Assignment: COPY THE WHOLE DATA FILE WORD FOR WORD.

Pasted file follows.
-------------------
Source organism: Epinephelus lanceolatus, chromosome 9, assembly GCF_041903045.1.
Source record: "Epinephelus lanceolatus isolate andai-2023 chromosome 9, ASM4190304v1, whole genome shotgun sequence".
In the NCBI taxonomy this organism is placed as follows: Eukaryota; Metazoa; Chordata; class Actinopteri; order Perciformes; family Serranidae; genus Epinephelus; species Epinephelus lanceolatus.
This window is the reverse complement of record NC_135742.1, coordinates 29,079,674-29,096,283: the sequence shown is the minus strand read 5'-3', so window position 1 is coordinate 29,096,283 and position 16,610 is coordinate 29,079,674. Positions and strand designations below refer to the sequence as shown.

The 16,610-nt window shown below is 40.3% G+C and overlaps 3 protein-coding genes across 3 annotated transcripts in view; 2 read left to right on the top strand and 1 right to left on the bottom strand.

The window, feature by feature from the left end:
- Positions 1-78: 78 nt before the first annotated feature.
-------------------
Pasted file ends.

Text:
Source organism: Epinephelus lanceolatus, chromosome 9, assembly GCF_041903045.1.
Source record: "Epinephelus lanceolatus isolate andai-2023 chromosome 9, ASM4190304v1, whole genome shotgun sequence".
In the NCBI taxonomy this organism is placed as follows: Eukaryota; Metazoa; Chordata; class Actinopteri; order Perciformes; family Serranidae; genus Epinephelus; species Epinephelus lanceolatus.
This window is the reverse complement of record NC_135742.1, coordinates 29,079,674-29,096,283: the sequence shown is the minus strand read 5'-3', so window position 1 is coordinate 29,096,283 and position 16,610 is coordinate 29,079,674. Positions and strand designations below refer to the sequence as shown.

The 16,610-nt window shown below is 40.3% G+C and overlaps 3 protein-coding genes across 3 annotated transcripts in view; 2 read left to right on the top strand and 1 right to left on the bottom strand.

The window, feature by feature from the left end:
- Positions 1-78: 78 nt before the first annotated feature.